Working in Norway
Don’t Worry, Be Happy: Why Having a Well-Written LinkedIn Profile Won’t Upset Your Boss
If you’re worried that presenting your abilities and experience in the most professional way possible on your LinkedIn profile will be taken badly by your boss, don’t. Here’s why. I had this thought after having been approached by a young man after a CV-writing course I gave last month. He started off by explaining to …
If you’re worried that presenting your abilities and experience in the most professional way possible on your LinkedIn profile will be taken badly by your boss, don’t. Here’s why.
I had this thought after having been approached by a young man after a CV-writing course I gave last month. He started off by explaining to me how much he liked his job, how as a foreign worker in Norway he felt lucky to have it, how he had learned a lot while at his company. And…? As I started wondering where all this job happiness was leading, he lowered his voice and glanced nervously about, saying that despite all this he really wanted to leave and find something new and more challenging. No problem, I replied, and asked him if he had a LinkedIn profile. Hearing that he did and yet that the information there was outdated, I advised that he set about updating that information as soon as possible. Oh no, I can’t do that, he answered, because I’m afraid my boss will see it and suspect that I want to leave.
A modern-day social media dilemma faced by many workers: improve your profile and risk management suspicion? Leave as is and avoid said suspicion yet be dissatisfied with the non-result? I had the feeling that this particular course participant was, after his incredibly long opening, actually looking to me for an answer as to what he should do, as he felt truly trapped by the fear of creating trouble at work. (Which I didn’t mind at all, as in my experience the opposite usually happens: what might sound like somebody asking you a question is actually somebody making a comment. Anyway…)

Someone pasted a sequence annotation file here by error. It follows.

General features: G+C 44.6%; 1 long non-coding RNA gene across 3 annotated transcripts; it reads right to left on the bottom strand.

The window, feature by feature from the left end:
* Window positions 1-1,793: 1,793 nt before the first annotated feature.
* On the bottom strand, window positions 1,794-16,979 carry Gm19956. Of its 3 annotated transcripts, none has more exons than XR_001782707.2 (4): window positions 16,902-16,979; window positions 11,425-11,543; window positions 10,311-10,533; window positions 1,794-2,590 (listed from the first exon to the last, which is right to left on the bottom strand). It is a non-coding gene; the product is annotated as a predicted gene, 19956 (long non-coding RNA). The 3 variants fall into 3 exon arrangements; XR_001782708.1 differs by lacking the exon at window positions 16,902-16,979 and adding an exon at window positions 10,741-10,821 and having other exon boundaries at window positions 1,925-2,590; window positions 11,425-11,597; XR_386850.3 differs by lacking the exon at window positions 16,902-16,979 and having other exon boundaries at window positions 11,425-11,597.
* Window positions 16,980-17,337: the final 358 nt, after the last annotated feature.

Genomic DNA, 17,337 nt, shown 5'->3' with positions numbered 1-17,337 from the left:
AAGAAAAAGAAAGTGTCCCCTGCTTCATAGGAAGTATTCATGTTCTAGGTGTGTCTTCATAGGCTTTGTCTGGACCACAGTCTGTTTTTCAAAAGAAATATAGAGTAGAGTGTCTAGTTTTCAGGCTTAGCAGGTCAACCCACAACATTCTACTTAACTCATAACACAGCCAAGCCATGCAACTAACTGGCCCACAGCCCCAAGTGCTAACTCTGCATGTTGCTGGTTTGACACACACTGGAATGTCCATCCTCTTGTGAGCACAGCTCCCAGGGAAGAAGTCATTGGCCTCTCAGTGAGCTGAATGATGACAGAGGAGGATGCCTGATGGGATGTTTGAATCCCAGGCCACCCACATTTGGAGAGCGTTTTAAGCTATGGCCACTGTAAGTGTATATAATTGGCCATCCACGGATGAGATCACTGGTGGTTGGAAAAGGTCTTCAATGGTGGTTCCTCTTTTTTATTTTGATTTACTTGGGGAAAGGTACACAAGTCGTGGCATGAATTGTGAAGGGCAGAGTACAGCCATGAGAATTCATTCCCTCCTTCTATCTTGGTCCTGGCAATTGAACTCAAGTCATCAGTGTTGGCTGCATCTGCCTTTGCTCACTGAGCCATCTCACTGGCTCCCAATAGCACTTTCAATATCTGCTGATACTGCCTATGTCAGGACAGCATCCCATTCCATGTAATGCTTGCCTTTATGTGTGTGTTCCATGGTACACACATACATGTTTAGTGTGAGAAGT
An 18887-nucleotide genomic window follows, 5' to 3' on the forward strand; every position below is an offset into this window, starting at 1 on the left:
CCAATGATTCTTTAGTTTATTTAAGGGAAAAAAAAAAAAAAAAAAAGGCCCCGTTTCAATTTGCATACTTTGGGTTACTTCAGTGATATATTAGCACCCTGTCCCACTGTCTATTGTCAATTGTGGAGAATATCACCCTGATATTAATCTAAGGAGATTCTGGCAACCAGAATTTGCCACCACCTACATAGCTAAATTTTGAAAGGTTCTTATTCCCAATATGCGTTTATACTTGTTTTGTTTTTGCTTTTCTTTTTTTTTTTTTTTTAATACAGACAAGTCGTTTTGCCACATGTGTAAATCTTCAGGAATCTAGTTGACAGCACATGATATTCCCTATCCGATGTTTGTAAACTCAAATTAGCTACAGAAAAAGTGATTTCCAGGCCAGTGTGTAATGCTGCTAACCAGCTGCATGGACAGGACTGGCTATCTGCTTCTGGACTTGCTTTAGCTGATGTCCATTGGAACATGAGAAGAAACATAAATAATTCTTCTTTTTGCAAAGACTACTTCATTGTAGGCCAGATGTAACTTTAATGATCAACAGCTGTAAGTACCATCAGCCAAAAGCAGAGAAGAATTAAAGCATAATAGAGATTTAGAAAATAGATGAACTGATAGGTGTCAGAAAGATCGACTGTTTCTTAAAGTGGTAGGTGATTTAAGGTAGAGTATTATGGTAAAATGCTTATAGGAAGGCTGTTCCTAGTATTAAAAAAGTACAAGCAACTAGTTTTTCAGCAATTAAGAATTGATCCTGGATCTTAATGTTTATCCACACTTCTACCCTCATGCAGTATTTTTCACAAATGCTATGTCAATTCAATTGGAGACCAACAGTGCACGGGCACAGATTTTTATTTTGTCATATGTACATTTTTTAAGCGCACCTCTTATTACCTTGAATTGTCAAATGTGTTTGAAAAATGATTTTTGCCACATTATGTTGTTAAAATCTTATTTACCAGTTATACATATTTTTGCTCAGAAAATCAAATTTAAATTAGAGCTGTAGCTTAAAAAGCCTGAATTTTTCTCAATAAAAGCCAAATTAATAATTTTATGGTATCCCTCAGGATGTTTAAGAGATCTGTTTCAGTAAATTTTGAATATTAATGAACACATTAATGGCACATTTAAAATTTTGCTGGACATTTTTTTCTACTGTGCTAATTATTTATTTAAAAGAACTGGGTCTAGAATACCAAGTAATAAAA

I told him the answer at the top of my mind and which I repeat here. Sometimes we have a tendency to ‘make a mountain out of a molehill’ (note to self: look up origin of that strange idiom). In this case he didn’t have to worry about improving his ‘online CV’ (as LI profiles have been called), because his presence on the site can be used for two other useful purposes:
- The new digital business card; when meeting other professionals at networking events, instead of trading traditional cards (where do all of these end up, anyway?), ask the other person if you can find them on LinkedIn. Sure, they reply, and just like that you’ve grown your professional network. What boss wouldn’t be happy about that?
- Professional groups; you go onto Interests at the top of your profile page and type in your area of intrigue. Different suggestions appear, and you ask to join a group of your choosing. And just like that, you’ve grown your professional knowledge/skills. What boss wouldn’t be happy about that?
We finished off our chat by my assuring him (and now you) that I wasn’t encouraging his being deceitful, not by any means. Of course, you have to be discreet about looking around for something else, doing so on your own time and not at work. Yet you shouldn’t feel that you have to ‘hide your light under a bushel’ (note: same as above) while doing so. Rather, putting in well-written terms what you do/have done at work can only help you and your company/organization shine together in ways from which you both benefit. Who wouldn’t be happy about that?